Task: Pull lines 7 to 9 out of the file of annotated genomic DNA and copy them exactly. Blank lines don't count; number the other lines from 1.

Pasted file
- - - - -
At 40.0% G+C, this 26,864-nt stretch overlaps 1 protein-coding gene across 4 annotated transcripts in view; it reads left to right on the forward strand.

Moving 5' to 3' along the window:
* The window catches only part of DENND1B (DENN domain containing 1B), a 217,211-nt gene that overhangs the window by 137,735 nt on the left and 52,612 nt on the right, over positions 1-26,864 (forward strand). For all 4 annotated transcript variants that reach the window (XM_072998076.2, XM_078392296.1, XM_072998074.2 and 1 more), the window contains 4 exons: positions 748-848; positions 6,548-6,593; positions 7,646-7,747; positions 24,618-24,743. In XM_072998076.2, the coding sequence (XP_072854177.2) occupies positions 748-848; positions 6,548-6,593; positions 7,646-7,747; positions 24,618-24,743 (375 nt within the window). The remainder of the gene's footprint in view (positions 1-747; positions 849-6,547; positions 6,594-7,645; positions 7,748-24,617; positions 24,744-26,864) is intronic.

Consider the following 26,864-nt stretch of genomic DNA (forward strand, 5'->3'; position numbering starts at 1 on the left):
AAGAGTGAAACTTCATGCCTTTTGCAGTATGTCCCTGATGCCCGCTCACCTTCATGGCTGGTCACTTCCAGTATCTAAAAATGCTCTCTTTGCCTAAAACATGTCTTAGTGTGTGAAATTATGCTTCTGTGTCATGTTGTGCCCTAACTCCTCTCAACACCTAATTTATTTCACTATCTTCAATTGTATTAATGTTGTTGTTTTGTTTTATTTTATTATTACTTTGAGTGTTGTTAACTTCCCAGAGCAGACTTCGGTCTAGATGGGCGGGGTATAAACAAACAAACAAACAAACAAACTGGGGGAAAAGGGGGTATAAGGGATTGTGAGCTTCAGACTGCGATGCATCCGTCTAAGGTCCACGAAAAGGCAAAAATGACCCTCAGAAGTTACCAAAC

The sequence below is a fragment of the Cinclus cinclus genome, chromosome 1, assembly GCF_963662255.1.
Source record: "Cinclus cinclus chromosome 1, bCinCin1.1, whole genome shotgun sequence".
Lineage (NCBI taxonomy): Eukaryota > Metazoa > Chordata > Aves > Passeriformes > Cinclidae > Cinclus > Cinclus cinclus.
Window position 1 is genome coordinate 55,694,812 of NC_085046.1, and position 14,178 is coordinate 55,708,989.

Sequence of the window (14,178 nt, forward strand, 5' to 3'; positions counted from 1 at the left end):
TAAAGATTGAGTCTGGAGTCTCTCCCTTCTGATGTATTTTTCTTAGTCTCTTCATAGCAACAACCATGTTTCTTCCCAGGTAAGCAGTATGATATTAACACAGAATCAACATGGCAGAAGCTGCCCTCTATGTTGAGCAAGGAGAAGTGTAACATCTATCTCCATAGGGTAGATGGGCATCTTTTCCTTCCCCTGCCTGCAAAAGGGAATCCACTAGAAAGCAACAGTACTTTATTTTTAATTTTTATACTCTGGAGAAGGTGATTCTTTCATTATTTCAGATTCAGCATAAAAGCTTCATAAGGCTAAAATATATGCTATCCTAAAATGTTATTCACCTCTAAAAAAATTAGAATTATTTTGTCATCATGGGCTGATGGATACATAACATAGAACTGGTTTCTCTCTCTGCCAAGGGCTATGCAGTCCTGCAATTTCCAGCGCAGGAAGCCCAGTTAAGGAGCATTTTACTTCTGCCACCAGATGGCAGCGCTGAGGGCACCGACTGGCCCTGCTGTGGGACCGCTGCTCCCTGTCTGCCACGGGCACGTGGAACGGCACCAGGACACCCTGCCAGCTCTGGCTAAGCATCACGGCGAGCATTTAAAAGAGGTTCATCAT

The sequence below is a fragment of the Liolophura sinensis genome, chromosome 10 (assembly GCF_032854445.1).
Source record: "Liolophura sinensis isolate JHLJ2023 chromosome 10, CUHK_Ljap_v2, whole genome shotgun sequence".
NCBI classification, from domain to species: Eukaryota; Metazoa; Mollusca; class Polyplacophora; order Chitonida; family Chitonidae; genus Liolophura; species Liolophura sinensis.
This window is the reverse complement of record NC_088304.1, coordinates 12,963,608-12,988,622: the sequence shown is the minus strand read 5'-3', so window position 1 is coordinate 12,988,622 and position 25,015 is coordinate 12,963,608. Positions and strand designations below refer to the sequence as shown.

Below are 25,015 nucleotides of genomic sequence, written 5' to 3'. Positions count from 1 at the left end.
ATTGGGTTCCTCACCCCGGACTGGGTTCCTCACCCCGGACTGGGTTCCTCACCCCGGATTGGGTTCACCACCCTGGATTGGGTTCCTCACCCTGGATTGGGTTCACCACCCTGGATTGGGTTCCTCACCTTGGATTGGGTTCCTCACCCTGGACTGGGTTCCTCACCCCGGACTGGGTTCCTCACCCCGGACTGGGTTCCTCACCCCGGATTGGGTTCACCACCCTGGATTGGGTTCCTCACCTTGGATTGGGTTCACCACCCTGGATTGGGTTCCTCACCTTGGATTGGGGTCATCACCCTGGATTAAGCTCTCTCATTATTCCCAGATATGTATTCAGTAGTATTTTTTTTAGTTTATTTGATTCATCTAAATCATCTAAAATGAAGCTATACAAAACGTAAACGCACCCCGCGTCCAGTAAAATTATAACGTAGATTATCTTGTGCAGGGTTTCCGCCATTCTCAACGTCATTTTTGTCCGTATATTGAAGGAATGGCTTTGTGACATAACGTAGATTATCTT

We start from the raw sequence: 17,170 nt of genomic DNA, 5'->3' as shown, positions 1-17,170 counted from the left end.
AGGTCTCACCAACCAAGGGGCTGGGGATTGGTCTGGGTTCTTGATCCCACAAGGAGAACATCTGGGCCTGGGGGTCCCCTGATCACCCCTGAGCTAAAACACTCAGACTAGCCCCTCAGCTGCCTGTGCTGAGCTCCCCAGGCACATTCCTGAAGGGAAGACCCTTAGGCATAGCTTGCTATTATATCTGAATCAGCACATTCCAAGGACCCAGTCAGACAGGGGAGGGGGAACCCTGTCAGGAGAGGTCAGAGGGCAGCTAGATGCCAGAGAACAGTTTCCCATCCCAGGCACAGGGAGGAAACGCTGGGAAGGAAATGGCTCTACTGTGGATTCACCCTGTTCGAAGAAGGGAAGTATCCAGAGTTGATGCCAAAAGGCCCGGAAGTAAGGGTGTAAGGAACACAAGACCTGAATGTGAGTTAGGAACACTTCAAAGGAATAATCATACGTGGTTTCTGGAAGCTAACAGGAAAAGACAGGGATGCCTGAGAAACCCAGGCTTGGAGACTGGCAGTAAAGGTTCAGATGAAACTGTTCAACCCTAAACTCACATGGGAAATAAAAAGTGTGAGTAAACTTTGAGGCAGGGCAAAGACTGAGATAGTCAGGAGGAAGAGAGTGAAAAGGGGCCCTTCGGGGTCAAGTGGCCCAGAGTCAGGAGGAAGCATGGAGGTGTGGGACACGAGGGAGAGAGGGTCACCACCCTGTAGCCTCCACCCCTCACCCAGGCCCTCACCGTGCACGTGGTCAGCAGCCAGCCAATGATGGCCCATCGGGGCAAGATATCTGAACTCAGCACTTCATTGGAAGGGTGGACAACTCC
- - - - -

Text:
Source record: "Cinclus cinclus chromosome 1, bCinCin1.1, whole genome shotgun sequence".
Lineage (NCBI taxonomy): Eukaryota > Metazoa > Chordata > Aves > Passeriformes > Cinclidae > Cinclus > Cinclus cinclus.
Window position 1 is genome coordinate 55,694,812 of NC_085046.1, and position 14,178 is coordinate 55,708,989.